In 1879 the first telephone exchanges were constructed in Britain and America, following the invention of the telephone by Alexander Graham Bell three years earlier.
Bell's dramatic story has often been told. He was a young Edinburgh man who was interested in deafness. He migrated to America for his health and became Professor of Vocal Physiology at Boston University in 1873. There he tried to reproduce sounds by the vibration of a plate. 'If I could make a current of electricity vary', he said, 'precisely as the air varies during the production of sound, I should be able to transmit speech telegraphically.' The 'miracle' was accomplished on 10 March 1876, when his assistant, who was in another room, heard him say, 'Mr. Watson, come here; I want you'. In the same year the new instrument was shown at the Philadelphia Exhibition. 'With my ear pressed against this disc' ' said the delighted judge who was examining the exhibits, 'I heard it speak distinctly several sentences.'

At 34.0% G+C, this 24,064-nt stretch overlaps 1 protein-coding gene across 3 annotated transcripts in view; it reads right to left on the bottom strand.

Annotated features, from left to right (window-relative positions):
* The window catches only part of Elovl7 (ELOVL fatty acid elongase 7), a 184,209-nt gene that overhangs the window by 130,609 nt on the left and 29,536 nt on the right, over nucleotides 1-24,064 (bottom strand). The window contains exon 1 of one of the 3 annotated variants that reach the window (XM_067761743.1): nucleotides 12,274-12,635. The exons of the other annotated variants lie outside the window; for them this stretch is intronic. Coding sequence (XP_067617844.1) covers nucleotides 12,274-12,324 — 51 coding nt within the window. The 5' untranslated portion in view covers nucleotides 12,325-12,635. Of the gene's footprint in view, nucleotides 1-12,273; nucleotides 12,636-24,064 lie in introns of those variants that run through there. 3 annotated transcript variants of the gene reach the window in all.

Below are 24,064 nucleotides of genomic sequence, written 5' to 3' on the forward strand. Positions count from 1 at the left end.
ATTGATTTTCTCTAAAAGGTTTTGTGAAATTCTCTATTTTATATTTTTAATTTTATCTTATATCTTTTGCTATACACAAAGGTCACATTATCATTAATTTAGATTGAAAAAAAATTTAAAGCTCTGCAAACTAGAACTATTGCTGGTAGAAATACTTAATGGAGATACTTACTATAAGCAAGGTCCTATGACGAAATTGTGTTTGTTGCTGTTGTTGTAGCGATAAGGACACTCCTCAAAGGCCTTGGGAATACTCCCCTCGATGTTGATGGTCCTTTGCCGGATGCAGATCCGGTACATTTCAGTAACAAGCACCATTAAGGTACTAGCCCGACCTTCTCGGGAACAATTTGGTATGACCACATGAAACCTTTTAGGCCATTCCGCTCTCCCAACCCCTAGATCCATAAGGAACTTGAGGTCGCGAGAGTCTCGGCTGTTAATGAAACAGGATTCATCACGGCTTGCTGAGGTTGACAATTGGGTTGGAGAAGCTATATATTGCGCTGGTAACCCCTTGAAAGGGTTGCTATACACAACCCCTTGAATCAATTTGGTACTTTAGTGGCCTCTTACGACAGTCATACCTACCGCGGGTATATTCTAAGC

Modern telephone exchanges contain a large amount of expensive and complicated equipment. Apart from the obvious use of copper for telephone lines, vast numbers of spring contacts for telephone exchange equipment are made of nickel silver, a copper-nickel-zinc alloy with excellent wear and corrosion resistance.